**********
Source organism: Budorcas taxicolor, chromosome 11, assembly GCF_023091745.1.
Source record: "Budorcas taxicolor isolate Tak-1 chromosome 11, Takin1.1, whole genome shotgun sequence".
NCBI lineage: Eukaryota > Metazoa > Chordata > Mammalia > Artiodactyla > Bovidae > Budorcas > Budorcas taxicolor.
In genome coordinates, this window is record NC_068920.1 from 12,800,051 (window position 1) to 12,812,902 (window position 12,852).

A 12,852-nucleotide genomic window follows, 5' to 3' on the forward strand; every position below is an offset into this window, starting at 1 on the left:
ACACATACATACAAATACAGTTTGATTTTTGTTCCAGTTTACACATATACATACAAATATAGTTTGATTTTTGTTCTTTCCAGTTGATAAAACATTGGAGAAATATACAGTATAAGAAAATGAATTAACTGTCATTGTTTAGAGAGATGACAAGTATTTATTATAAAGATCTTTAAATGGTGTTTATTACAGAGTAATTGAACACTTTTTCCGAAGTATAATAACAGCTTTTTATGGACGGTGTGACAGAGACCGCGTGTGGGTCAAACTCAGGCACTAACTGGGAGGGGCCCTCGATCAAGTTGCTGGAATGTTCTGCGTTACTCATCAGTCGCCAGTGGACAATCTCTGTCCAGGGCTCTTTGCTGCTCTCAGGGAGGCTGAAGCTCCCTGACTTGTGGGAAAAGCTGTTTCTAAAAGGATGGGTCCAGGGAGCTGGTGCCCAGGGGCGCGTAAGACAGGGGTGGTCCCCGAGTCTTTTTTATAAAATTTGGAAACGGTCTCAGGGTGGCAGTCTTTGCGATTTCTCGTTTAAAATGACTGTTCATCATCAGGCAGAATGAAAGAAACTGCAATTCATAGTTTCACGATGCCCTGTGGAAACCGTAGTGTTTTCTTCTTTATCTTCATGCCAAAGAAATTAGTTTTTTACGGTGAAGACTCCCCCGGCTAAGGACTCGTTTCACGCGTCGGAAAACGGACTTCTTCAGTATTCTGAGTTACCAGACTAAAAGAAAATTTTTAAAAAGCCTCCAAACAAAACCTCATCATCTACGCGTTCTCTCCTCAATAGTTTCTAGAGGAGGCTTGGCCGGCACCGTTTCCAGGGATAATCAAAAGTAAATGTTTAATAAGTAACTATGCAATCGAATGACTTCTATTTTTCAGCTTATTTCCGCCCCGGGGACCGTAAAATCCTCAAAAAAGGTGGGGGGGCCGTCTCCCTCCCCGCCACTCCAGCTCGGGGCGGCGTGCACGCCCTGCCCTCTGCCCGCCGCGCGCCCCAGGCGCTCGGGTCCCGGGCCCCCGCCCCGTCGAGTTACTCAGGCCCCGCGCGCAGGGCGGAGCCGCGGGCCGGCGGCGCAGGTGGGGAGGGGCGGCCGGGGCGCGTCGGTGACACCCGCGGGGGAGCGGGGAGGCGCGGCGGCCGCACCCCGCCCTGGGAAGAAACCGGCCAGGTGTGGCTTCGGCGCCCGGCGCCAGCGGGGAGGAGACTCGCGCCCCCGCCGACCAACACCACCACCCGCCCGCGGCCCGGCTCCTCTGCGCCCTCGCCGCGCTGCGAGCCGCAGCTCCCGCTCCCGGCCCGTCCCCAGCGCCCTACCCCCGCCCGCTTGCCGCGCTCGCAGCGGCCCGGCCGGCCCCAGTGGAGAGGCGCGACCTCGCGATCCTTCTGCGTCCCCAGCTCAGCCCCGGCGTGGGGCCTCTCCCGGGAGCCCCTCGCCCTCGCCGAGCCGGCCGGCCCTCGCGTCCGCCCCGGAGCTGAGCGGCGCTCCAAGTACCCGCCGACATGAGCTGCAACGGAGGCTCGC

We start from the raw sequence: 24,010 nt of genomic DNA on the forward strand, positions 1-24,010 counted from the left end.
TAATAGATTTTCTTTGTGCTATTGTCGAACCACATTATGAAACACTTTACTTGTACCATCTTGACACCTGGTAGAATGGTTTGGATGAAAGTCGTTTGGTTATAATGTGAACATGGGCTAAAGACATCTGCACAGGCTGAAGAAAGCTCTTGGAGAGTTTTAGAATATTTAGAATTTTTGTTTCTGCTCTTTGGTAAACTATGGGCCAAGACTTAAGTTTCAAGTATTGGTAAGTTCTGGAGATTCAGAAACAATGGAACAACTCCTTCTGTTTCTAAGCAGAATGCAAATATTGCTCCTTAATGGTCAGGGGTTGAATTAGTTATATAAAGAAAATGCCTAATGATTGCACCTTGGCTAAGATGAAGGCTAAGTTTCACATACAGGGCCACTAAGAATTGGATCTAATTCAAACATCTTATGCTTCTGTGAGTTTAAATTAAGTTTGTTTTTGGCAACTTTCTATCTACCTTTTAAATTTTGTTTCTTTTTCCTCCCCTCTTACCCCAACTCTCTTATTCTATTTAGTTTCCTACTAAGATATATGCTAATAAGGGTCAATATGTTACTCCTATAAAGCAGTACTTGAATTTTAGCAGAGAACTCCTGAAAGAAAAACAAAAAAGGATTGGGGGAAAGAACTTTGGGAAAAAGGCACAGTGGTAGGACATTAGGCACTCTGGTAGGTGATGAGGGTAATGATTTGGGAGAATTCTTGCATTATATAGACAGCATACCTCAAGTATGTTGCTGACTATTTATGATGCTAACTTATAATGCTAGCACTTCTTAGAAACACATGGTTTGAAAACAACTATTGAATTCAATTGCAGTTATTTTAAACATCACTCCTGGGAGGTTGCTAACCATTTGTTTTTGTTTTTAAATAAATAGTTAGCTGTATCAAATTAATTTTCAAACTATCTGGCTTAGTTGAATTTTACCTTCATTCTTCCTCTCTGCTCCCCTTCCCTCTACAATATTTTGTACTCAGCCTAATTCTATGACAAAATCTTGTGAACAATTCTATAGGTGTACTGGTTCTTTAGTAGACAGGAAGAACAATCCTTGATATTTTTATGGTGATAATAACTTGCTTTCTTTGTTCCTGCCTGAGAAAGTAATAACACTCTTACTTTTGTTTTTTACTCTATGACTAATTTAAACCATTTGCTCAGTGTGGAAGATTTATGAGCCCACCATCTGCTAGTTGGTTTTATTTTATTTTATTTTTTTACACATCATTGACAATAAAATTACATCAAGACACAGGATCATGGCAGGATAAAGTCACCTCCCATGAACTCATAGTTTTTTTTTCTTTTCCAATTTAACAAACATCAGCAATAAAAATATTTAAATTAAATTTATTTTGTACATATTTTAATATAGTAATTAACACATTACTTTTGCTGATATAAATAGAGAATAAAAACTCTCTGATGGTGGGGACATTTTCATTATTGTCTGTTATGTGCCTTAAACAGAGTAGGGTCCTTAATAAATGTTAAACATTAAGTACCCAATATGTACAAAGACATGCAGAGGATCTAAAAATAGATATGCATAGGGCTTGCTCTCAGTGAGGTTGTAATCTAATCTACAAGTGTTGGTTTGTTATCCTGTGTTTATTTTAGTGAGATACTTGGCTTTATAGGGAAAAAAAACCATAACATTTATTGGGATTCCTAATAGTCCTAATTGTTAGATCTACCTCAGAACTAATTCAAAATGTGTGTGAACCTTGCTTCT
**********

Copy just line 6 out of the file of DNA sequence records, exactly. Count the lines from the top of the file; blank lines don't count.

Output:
ACACATACATACAAATACAGTTTGATTTTTGTTCCAGTTTACACATATACATACAAATATAGTTTGATTTTTGTTCTTTCCAGTTGATAAAACATTGGAGAAATATACAGTATAAGAAAATGAATTAACTGTCATTGTTTAGAGAGATGACAAGTATTTATTATAAAGATCTTTAAATGGTGTTTATTACAGAGTAATTGAACACTTTTTCCGAAGTATAATAACAGCTTTTTATGGACGGTGTGACAGAGACCGCGTGTGGGTCAAACTCAGGCACTAACTGGGAGGGGCCCTCGATCAAGTTGCTGGAATGTTCTGCGTTACTCATCAGTCGCCAGTGGACAATCTCTGTCCAGGGCTCTTTGCTGCTCTCAGGGAGGCTGAAGCTCCCTGACTTGTGGGAAAAGCTGTTTCTAAAAGGATGGGTCCAGGGAGCTGGTGCCCAGGGGCGCGTAAGACAGGGGTGGTCCCCGAGTCTTTTTTATAAAATTTGGAAACGGTCTCAGGGTGGCAGTCTTTGCGATTTCTCGTTTAAAATGACTGTTCATCATCAGGCAGAATGAAAGAAACTGCAATTCATAGTTTCACGATGCCCTGTGGAAACCGTAGTGTTTTCTTCTTTATCTTCATGCCAAAGAAATTAGTTTTTTACGGTGAAGACTCCCCCGGCTAAGGACTCGTTTCACGCGTCGGAAAACGGACTTCTTCAGTATTCTGAGTTACCAGACTAAAAGAAAATTTTTAAAAAGCCTCCAAACAAAACCTCATCATCTACGCGTTCTCTCCTCAATAGTTTCTAGAGGAGGCTTGGCCGGCACCGTTTCCAGGGATAATCAAAAGTAAATGTTTAATAAGTAACTATGCAATCGAATGACTTCTATTTTTCAGCTTATTTCCGCCCCGGGGACCGTAAAATCCTCAAAAAAGGTGGGGGGGCCGTCTCCCTCCCCGCCACTCCAGCTCGGGGCGGCGTGCACGCCCTGCCCTCTGCCCGCCGCGCGCCCCAGGCGCTCGGGTCCCGGGCCCCCGCCCCGTCGAGTTACTCAGGCCCCGCGCGCAGGGCGGAGCCGCGGGCCGGCGGCGCAGGTGGGGAGGGGCGGCCGGGGCGCGTCGGTGACACCCGCGGGGGAGCGGGGAGGCGCGGCGGCCGCACCCCGCCCTGGGAAGAAACCGGCCAGGTGTGGCTTCGGCGCCCGGCGCCAGCGGGGAGGAGACTCGCGCCCCCGCCGACCAACACCACCACCCGCCCGCGGCCCGGCTCCTCTGCGCCCTCGCCGCGCTGCGAGCCGCAGCTCCCGCTCCCGGCCCGTCCCCAGCGCCCTACCCCCGCCCGCTTGCCGCGCTCGCAGCGGCCCGGCCGGCCCCAGTGGAGAGGCGCGACCTCGCGATCCTTCTGCGTCCCCAGCTCAGCCCCGGCGTGGGGCCTCTCCCGGGAGCCCCTCGCCCTCGCCGAGCCGGCCGGCCCTCGCGTCCGCCCCGGAGCTGAGCGGCGCTCCAAGTACCCGCCGACATGAGCTGCAACGGAGGCTCGC